When I asked what the clerk would do after the closure, he said, "to be honest, nothing, probably." I was prying, and he started to sound a little annoyed, like I would sound if someone asked me why I haven't done my taxes yet.

I changed the subject and asked him if he could point me toward Mojave Solar Project. I follow renewable energy news, so I'd heard that one of the largest solar installations in the world was on the outskirts of Hinkley, which isn't as much of a coincidence as it might seem, since PG&E buys the electricity that it produces. The Solar Project had just become fully operational in January. I wanted to understand why that didn't keep property values up. The clerk said I should just point my car north at the nearest dirt road, drive into the desert about 15 miles, and I'd just see it.

He was right.

It's so expansive you really need an aerial photo to get a sense of it. I'd read that workers have to be there whenever it's generating electricity. That's not the sort of thing you associate with solar power, but the curved, mirror surfaces catching sunlight aren't photovoltaics, like the things you sometimes see on the rooftops of socially-conscious movie directors' homes. These particular solar panels reflect the sun's rays onto a water-filled tube instead. Yeah: hot water, during the worst drought in California history. Here in California, even our sustainable energy is unsustainable.


But working on a steam generator requires a staff, and a staff means customers for Hinkley's remaining businesses, like the Market and a neighborhood dive bar.

The construction spared this stately home. To its left and right are solar panels.

Other than the sound of roaring turbines, there was no activity at Mojave Solar Project. A dozen cars were parked in the two massive parking lots, but it wasn't the bustle I would have expected for such a giant facility.

On the way back into the middle of Hinkley I happened upon the only other place to buy beer: Riley's Place, a roadside dive bar and spot for bikers to buy snacks. The parking lot was empty and for a moment I worried that it was closed, but the door was open so I went inside.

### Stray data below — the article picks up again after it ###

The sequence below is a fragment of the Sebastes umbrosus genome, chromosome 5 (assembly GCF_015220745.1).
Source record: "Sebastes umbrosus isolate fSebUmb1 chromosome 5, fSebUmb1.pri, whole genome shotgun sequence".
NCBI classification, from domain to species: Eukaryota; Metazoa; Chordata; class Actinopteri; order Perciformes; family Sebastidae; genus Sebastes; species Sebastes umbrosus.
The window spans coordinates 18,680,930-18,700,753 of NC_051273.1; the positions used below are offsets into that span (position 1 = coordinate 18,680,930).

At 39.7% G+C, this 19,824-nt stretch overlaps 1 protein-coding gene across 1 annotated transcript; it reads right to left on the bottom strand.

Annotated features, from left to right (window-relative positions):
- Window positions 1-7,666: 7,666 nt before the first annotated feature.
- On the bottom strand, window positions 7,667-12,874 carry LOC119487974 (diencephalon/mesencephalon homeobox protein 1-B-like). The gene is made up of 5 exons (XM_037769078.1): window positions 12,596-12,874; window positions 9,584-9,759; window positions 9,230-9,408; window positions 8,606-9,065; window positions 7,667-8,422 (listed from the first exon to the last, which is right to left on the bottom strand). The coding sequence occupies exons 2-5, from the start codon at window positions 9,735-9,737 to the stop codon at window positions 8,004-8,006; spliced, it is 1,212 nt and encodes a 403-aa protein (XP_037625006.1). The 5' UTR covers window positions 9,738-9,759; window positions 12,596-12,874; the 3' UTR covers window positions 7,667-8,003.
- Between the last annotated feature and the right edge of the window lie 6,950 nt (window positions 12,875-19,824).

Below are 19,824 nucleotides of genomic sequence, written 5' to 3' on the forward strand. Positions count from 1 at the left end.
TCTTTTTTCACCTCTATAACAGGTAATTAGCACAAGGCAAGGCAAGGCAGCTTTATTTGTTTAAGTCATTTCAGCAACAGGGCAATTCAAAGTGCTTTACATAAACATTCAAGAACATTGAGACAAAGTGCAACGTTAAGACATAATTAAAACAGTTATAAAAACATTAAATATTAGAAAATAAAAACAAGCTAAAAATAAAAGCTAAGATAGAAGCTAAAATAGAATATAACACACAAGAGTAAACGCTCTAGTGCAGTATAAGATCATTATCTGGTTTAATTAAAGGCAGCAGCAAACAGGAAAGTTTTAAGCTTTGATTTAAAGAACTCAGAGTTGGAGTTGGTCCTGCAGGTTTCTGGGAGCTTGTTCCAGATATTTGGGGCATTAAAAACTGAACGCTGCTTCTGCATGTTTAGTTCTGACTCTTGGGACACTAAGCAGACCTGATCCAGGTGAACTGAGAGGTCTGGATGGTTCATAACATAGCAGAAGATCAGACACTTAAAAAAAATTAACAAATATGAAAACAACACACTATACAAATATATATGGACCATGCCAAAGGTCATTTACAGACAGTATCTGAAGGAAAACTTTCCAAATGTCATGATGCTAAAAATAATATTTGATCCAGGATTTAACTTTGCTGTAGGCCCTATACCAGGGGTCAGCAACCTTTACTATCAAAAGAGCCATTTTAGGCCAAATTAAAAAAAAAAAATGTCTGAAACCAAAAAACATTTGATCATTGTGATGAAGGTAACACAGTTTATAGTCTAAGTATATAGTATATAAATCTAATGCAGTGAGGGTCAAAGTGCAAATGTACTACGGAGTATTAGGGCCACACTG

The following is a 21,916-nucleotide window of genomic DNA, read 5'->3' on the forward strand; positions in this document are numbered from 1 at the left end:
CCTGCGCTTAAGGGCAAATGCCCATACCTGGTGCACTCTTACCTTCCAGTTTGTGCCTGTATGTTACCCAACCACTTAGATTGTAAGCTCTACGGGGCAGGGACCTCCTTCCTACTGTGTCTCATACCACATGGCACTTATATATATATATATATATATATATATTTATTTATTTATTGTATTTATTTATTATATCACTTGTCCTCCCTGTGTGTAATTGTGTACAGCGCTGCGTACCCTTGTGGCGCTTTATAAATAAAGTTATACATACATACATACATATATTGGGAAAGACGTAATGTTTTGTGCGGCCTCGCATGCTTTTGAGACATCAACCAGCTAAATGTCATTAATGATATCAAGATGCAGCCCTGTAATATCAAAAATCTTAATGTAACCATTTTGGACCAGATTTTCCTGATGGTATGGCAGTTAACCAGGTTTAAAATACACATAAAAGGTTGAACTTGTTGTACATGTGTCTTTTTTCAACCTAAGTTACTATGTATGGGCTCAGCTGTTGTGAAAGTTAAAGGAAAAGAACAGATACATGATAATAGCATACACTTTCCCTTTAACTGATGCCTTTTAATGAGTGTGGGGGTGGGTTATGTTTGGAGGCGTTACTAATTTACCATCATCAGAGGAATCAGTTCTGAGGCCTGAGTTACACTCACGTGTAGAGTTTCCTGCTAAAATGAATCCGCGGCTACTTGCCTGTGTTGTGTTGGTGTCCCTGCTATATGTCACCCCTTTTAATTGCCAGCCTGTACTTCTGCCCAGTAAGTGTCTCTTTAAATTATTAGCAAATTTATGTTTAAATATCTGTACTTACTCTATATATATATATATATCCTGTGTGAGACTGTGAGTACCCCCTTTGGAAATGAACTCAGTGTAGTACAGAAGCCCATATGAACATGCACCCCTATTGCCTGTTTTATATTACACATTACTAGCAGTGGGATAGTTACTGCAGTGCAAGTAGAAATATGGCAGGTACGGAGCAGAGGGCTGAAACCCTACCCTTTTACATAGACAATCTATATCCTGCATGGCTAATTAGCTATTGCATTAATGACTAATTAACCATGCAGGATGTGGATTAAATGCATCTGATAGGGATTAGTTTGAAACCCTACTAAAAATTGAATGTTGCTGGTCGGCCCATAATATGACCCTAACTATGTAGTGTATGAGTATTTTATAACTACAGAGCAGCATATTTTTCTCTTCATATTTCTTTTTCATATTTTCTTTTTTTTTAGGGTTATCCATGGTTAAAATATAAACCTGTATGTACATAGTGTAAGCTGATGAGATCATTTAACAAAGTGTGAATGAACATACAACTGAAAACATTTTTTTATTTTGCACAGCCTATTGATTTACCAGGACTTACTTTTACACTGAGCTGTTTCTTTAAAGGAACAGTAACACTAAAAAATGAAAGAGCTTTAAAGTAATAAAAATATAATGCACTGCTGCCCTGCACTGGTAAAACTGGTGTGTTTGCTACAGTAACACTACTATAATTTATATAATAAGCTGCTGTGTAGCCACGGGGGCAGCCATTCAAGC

It was a small place with a road house vibe, and random stuff stuck to the walls like in a TGI Fridays. The bartender on duty, Brenda McIlvain, looked at me like I was lost when I walked through the door. She poured me a beer and put the glass in a koozie—their weird little trademark according to Yelp. I asked why it was so quiet.

"When the solar plant was being built business boomed," she said. It turns out when construction was going on, there were 1,200 construction jobs, but that ended in January. It now takes 80 people to run the day-to-day operations.

"Well, I've met Erin Brockovich," she offered when I told her I was a journalist. "It's been years," she explained. "I met her twice when she used to come here. She even played pool at that pool table."


Riley's was one of the spots that featured into the Erin Brockovich story—although it wasn't used in the film. According to Brenda, Brockovich came to the bar to meet with PG&E representatives and conduct legal business, although she couldn't tell me exactly which business, since she hadn't been eavesdropping.

I asked her if she'd seen the film. "No, it makes me too mad," she said. "I know some of the people who got money and shouldn't have." It seemed like an odd stance to take, since the bad guy here is PG&E, a really easy character to hate. But it sounded like things were more complicated than that for Brenda. "I didn't know it was going on, or I wouldn't have bought stock in PG&E," she said.

She had a hard time casting PG&E as the villain in the story of her life. Finding out the huge company that does business in town has been acting irresponsibly was a shock, but the contaminated water never killed Brenda. There was just a boom in business at her bar, a big media circus when some residents got huge checks, and then business slowly tapered off.

But PG&E did act irresponsibly, and watchdog groups would argue that they didn't stop acting irresponsibly after the settlement.

Their operation in Hinkley is a natural gas compressor station along its main pipeline, which moves gas from Texas mostly to Northern California. The Hinkley operation started in the boom years of the 1950s, when science was exciting, and there was no EPA.


Hexavalent chromium was an additive that prevented rust in the gas cooling towers, and it was disposed of in nearby pools. Under ideal circumstances, the dangerous heavy metals would be filtered out and reclaimed. Instead, they were kept in unlined pools until 1966, and lined pools thereafter.

Before 1972, PG&E dumped out 370 million gallons of hexavalent chromium—slightly more in terms of volume than the oil spilled in the 2010 Deepwater Horizon disaster. In 1987, they notified the necessary watchdog group, invested $12.5 million in cleanup, and in the early 1990s, they started offering to buy real estate in spots where the contamination was worst.

Hinkley resident Roberta Walker thought it was strange when she received a $60,000 offer for her little piece of real estate in the middle of nowhere, which was probably only worth $25,000. Since she didn't feel like selling anyway, she hit them with a $250,000 counteroffer, and they said yes.